Don’t Be So Quick To Count Them Out

If you’re a New York Rangers fan of a different vintage, you probably had a sense of deja vu last night, especially if you were among the thousands who invaded the Crypto.com Arena where the struggling Los Angeles Kings play.  It was the homecoming of a beloved goaltender who had led them to the promised land, and they weren’t going to let him forget them had long memories.

As THE ORANGE COUNTY REGISTER’s Josh Gross reported, it was indeed one of this season’s bright spots:

Returning to an arena that someday will feature (Jonathan) Quick’s No. 32 hanging from the rafters, the three-time Stanley Cup champion, owner of every single-season goaltending record in Kings history, started in his old haunt for the first time as a visitor, netminding the New York Rangers on Saturday.

Kings fans stood for Quick. They bowed. They honored him when a video commemorating his accomplishments in L.A. played midway through the first period.

For his part, Quick took it all in and acknowledged their love in the moment.

Afterwards, the Kings all-time leader in games (743), wins (370) and shutouts (57) was stoic as ever.

It was eerily similar to a scene that played out nearly a half century ago and a continent away that Ranger fans of that era still vividly remember, and their children (grandchildren?) are encouraged to learn about. Especially those smart enough to read the prolific and still-on point writing of longtime NEW YORK POST hockey scribe Larry Brooks, who DEFINITELY remembers, as he did on the anniversary of the event a couple of years back:

It was historic, unforgettable and unprecedented. Forty-six years ago today at the Garden, a night like no other.

“Eddie! Eddie! Eddie!”

It was spontaneous. There were no social media campaigns, no word of mouth. It was just 17,000-plus wounded souls in unison chanting for Eddie Giacomin, the goaltender who had been waived to the Red Wings two nights earlier, more than 17,000 rooting against their beloved Rangers and for the beloved goaltender wearing the strange all-red costume of his new team.

Giacomin never did win a Stanley Cup for those Rangers, nor did his teammates.  He was part of a purge that year that broke up a team that had gone deep in the playoffs during the earlier part of the 1970s, one that saw the likes of Hall of Famers like Brad Park and Jean Ratelle also sent away, and started an era of truly mediocre and often awful hockey that didn’t end for nearly 20 years, until the Rangers finally broke their 54-year Stanley Cup-less curse, which now has been followed up by a second drought that could reach 30 years.

But Giacomin did win as a visitor last night, giving Ranger fans mixed emotions.  Last night, with their own recent struggles front and center after a strong 18-4-1 start that has seen the team play at roughly a .500 clip since, the same sort of mixed emotions also played out, as the ASSOCIATED PRESS’ Joe Reedy reported:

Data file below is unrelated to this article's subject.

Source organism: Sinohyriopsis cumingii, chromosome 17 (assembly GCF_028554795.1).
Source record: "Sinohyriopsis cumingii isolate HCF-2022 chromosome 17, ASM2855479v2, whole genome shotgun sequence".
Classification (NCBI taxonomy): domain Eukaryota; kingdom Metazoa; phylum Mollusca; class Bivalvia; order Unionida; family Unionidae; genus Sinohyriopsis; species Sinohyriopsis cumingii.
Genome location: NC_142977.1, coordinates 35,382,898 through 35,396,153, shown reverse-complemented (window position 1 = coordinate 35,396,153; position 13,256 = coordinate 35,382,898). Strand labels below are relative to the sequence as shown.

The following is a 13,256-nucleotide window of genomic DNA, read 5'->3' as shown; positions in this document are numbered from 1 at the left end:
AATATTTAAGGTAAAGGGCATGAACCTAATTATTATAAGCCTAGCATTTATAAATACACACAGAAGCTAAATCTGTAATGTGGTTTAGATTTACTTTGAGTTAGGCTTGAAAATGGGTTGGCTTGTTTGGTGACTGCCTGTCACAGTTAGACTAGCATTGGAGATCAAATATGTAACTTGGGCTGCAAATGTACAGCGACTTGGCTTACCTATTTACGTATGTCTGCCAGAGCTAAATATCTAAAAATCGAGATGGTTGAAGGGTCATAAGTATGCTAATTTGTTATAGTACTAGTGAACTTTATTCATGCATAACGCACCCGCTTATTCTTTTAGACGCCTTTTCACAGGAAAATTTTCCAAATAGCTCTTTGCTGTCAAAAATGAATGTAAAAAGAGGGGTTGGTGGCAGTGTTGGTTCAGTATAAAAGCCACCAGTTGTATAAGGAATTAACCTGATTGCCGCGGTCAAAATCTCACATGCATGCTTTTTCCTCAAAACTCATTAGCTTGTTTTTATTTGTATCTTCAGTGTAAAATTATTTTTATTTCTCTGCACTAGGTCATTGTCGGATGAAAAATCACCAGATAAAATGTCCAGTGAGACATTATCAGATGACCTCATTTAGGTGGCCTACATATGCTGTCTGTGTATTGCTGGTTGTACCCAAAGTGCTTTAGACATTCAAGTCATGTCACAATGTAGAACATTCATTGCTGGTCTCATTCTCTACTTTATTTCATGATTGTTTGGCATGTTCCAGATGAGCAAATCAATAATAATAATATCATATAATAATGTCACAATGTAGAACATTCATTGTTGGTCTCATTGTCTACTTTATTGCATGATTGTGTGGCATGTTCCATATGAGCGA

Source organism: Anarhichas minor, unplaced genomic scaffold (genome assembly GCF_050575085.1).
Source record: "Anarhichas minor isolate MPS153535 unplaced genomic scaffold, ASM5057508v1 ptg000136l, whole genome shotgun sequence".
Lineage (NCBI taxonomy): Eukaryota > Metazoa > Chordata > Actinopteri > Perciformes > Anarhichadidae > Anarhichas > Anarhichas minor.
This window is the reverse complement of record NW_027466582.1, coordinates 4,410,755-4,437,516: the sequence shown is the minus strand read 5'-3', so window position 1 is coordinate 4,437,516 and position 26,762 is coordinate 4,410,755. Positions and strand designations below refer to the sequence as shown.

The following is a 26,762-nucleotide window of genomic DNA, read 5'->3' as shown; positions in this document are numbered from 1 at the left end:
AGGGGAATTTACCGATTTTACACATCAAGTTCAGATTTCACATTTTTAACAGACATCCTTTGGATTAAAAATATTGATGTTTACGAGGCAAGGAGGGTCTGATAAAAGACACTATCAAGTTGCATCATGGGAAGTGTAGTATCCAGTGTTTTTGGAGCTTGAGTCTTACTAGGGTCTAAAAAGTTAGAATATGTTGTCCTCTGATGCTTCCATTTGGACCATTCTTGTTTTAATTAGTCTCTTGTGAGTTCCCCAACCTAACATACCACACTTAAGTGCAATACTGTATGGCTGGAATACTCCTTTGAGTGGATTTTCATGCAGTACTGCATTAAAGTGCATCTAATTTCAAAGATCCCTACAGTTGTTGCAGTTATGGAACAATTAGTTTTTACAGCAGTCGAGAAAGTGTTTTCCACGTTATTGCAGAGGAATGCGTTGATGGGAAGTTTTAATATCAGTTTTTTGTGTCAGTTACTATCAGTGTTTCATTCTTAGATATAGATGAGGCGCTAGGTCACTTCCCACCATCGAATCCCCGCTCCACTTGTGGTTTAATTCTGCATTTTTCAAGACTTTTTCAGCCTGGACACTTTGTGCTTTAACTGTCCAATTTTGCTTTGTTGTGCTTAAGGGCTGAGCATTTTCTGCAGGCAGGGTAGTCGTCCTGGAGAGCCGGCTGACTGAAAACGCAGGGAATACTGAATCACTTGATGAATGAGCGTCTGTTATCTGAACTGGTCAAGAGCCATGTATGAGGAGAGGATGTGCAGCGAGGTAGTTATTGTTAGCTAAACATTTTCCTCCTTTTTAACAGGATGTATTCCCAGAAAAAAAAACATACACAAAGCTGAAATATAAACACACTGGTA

Quinton Byfield scored the go-ahead goal late in the second period as the Los Angeles Kings defeated the New York Rangers 2-1 on Saturday night, spoiling Rangers’ goaltender Jonathan Quick’s return.

Kevin Fiala also scored for the Kings, who won for only the second time in 11 games. David Rittich stopped 22 shots.

Not that Quick was to blame for the Rangers’ latest loss:

Quick made 24 saves in his first game in Los Angeles since being traded by the Kings to the Columbus Blue Jackets on March 1 last season. Quick eventually wound up with Vegas and picked up a third Stanley Cup ring before signing with the Rangers during the offseason.

Quick these days is a definitive backup for the Rangers’ regular netminder Igor Shesterkin, and will likely play only a nominal role in any post-season run.

And as for the Kings, well, while they’ve had their own troubles the once-feeble Edmonton Oilers have rattled off 13 straight wins and have lapped them for the final definitive Western Conference playoff berth.  Were the season to have ended last night, they would have barely qualified for a Wild Card berth.

But for last night at least, Quick reminded the Rangers he’s still a talent worth having, and even in defeat he allowed the Kings to remind their fans that all they need is a chance.

Lest that fact of life have been forgotten, just ask the team that broke the single-season record for points last spring, the current Eastern Conference-leading Boston Bruins, how they fared in last year’s Stanley Cup playoffs. Florida Panthers fans sure remember, as well as the fact their team was still playing in June.

It’s a long, long way to this June, let alone April, as anyone enduring the lousy weather on both coasts last night can attest.  But at least for one night, past glories were rekindled, and hope on both sides was capable of being part of those mixed emotions.

So indeed, don’t be so Quick to count anyone out in the NHL.

Courage…

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